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Bench Talk / Off The Wire

Fields of ( Cookie ) Dreams


By Fred Wallace

Hi, this is Fred Wallace with " Off the Wire ".


I've mentioned before that one of my favorite baseball books is " Big Hair & Plastic Grass " by Dan Epstein.

The book is a year by year account of what transpired on the field in Major League Baseball from 1970 to 1979 plus, most appealing to me, a compilation of stories around baseball and off the field during that decade.

It's funny. 

It's fascinating. 

And 40 to 50 years after the fact it's revealing in so many ways as to who we were, where we were and where we are today.

Because the Oakland A's were 3 time World Series Champions and 5 time division winners in the early 70's there's all kinds of stories pertaining to that organization in " Big Hair & Plastic Grass " including the start of what became a major American business.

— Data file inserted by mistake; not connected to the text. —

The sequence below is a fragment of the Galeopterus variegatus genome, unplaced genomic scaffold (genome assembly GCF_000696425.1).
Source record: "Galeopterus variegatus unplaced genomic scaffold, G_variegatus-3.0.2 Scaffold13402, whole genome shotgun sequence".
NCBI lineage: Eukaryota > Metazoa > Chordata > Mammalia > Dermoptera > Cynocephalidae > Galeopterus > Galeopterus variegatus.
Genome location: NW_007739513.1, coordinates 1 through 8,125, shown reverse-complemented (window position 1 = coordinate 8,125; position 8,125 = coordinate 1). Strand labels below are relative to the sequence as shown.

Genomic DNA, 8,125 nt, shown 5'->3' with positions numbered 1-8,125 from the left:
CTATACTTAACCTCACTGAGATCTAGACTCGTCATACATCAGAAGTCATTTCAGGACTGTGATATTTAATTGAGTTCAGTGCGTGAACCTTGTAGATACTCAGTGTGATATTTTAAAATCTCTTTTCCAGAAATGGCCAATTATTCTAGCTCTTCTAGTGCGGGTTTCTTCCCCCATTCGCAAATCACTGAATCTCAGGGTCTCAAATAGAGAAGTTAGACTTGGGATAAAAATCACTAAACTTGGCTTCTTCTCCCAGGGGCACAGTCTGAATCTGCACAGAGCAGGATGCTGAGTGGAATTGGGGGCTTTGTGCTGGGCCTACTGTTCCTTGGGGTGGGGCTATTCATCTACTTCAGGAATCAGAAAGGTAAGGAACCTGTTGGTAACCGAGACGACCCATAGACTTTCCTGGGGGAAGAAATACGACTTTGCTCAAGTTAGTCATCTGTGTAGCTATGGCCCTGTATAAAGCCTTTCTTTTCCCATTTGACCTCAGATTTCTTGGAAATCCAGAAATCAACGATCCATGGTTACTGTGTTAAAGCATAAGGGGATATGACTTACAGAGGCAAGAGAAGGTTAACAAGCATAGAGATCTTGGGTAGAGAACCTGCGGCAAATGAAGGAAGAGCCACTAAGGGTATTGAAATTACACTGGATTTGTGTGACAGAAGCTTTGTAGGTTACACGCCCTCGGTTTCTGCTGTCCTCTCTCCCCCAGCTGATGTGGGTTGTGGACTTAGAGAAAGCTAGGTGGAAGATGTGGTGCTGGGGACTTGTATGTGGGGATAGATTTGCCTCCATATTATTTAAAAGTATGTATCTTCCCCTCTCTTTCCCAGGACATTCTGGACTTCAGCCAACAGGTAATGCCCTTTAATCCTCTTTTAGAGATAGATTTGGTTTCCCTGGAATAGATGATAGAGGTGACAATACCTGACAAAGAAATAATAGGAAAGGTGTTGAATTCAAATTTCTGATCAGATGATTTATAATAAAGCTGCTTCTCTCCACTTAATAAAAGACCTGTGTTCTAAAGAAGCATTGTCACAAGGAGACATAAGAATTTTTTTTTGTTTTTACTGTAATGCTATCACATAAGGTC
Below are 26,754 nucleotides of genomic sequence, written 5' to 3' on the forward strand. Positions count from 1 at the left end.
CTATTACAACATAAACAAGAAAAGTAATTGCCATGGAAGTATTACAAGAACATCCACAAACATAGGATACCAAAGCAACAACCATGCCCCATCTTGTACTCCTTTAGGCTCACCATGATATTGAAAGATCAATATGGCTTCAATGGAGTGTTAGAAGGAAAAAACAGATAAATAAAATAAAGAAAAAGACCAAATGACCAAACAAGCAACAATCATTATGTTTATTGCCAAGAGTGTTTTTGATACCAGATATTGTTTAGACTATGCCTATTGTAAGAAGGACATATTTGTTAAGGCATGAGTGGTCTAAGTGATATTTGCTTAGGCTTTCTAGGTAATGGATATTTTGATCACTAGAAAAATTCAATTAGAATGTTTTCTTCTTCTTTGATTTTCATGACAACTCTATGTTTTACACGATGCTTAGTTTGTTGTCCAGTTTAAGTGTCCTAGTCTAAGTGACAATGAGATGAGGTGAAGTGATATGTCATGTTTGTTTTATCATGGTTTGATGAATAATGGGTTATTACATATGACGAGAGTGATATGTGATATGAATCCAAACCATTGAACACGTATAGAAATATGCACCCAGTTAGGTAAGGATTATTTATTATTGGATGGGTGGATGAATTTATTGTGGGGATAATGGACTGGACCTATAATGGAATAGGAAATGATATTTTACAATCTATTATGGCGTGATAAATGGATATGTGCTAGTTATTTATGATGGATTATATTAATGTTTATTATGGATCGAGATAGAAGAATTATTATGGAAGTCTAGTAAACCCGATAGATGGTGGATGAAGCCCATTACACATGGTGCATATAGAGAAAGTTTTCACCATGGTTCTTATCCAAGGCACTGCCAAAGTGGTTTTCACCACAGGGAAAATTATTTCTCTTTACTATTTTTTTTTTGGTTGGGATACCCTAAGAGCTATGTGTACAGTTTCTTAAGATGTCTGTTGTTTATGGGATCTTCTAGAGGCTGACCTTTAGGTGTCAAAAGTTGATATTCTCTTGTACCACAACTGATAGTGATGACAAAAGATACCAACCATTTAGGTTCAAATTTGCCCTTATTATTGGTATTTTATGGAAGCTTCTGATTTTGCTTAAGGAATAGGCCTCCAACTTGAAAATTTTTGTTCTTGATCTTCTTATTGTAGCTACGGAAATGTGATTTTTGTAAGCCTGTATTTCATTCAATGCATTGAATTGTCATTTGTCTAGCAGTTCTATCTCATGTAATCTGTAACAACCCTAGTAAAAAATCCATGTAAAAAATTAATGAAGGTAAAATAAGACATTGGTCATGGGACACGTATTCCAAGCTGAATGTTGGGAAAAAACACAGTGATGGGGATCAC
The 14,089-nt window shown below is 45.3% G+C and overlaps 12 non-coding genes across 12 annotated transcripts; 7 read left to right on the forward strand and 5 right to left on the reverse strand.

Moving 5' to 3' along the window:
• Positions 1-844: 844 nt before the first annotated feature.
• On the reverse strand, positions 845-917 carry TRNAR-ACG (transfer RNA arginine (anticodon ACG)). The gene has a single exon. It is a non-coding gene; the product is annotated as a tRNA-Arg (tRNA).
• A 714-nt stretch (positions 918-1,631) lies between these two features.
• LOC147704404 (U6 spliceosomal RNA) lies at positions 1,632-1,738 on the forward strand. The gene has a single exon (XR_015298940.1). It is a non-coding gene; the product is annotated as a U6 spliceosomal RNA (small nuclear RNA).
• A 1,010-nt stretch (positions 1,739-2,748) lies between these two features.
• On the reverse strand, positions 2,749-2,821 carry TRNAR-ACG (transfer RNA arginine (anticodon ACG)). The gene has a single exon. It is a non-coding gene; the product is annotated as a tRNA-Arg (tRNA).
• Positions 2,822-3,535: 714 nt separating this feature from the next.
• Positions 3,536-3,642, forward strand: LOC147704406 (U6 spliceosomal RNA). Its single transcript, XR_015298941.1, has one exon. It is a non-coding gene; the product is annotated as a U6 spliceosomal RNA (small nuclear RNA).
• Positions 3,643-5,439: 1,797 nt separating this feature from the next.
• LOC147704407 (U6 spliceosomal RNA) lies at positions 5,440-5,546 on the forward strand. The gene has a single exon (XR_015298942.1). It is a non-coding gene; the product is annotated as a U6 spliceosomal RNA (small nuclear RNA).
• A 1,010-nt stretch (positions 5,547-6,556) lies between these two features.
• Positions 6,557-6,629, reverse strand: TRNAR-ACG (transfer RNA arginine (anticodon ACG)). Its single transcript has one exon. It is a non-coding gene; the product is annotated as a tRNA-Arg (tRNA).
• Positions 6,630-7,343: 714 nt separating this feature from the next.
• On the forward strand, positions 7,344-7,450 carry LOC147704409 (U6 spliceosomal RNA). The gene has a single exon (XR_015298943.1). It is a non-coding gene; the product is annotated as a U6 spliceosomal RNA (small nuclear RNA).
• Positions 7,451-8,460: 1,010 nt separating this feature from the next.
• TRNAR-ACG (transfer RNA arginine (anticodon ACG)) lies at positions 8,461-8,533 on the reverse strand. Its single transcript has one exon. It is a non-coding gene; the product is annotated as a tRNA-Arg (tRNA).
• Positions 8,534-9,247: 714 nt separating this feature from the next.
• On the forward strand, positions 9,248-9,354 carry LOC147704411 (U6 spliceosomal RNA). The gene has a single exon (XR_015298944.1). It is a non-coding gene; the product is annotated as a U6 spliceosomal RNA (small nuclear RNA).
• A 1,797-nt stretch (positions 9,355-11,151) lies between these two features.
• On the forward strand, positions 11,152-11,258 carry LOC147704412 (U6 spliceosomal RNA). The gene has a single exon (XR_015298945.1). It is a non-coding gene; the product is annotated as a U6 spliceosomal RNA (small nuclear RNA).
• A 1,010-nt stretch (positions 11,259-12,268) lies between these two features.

Like many teams, Oakland had " ball girls " down the foul lines, one of whom was Debbi Sivyer.

Debbi says she wasn't good at catching the foul balls, but she was a pretty good baker and in Oakland she instituted a cookie and milk break for the umpires.

The umps loved it, the fans loved it & the break became a ritual at A's home games.

With her $ 5 per hour pay from A's owner Charlie Finley, Debbi Field started buying and using better ingredients and in short order the cookies which were good to begin with got even tastier.

By the late 70's, Debbi married Randall Keith Fields of the economic consulting firm Fields Investment Group and with her cookies and his business background the " Cookie Break in Oakland " evolved into Mrs. Fields Bakeries.

Today, according to the web page " Celebrity Net Worth " Debbi Fields has a net worth of .....$200 million dollars; or put another way, more money than Charlie Finley paid his entire World Series roster in the 70's.

Were the 1970's the " Golden Era " for baseball ? Maybe. Maybe not. But the stories in " Big Hair & Plastic Grass " are rich and warm and leave the reader with a well rounded take on the sport and life in that decade.


I'm Fred Wallace

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